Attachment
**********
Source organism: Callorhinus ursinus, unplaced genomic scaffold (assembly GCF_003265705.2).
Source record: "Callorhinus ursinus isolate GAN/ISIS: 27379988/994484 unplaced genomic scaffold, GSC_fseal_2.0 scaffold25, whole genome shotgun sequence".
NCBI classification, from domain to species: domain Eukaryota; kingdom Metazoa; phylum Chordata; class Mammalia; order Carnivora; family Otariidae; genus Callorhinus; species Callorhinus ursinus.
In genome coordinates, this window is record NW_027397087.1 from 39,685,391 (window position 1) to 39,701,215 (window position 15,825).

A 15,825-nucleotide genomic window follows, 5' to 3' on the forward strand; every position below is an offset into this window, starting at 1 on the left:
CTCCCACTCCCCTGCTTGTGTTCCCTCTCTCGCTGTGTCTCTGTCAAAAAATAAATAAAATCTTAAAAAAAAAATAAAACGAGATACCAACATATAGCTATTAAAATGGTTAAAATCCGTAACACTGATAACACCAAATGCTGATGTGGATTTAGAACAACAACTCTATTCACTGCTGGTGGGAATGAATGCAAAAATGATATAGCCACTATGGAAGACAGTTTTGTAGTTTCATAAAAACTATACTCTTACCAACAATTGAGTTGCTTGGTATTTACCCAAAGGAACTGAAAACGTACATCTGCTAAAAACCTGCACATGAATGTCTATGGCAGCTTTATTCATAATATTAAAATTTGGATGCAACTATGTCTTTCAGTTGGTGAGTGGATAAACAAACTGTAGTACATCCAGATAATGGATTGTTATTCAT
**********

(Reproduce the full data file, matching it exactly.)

Source organism: Callorhinus ursinus, unplaced genomic scaffold (assembly GCF_003265705.2).
Source record: "Callorhinus ursinus isolate GAN/ISIS: 27379988/994484 unplaced genomic scaffold, GSC_fseal_2.0 scaffold25, whole genome shotgun sequence".
NCBI classification, from domain to species: domain Eukaryota; kingdom Metazoa; phylum Chordata; class Mammalia; order Carnivora; family Otariidae; genus Callorhinus; species Callorhinus ursinus.
In genome coordinates, this window is record NW_027397087.1 from 39,685,391 (window position 1) to 39,701,215 (window position 15,825).

A 15,825-nucleotide genomic window follows, 5' to 3' on the forward strand; every position below is an offset into this window, starting at 1 on the left:
CTCCCACTCCCCTGCTTGTGTTCCCTCTCTCGCTGTGTCTCTGTCAAAAAATAAATAAAATCTTAAAAAAAAAATAAAACGAGATACCAACATATAGCTATTAAAATGGTTAAAATCCGTAACACTGATAACACCAAATGCTGATGTGGATTTAGAACAACAACTCTATTCACTGCTGGTGGGAATGAATGCAAAAATGATATAGCCACTATGGAAGACAGTTTTGTAGTTTCATAAAAACTATACTCTTACCAACAATTGAGTTGCTTGGTATTTACCCAAAGGAACTGAAAACGTACATCTGCTAAAAACCTGCACATGAATGTCTATGGCAGCTTTATTCATAATATTAAAATTTGGATGCAACTATGTCTTTCAGTTGGTGAGTGGATAAACAAACTGTAGTACATCCAGATAATGGATTGTTATTCAT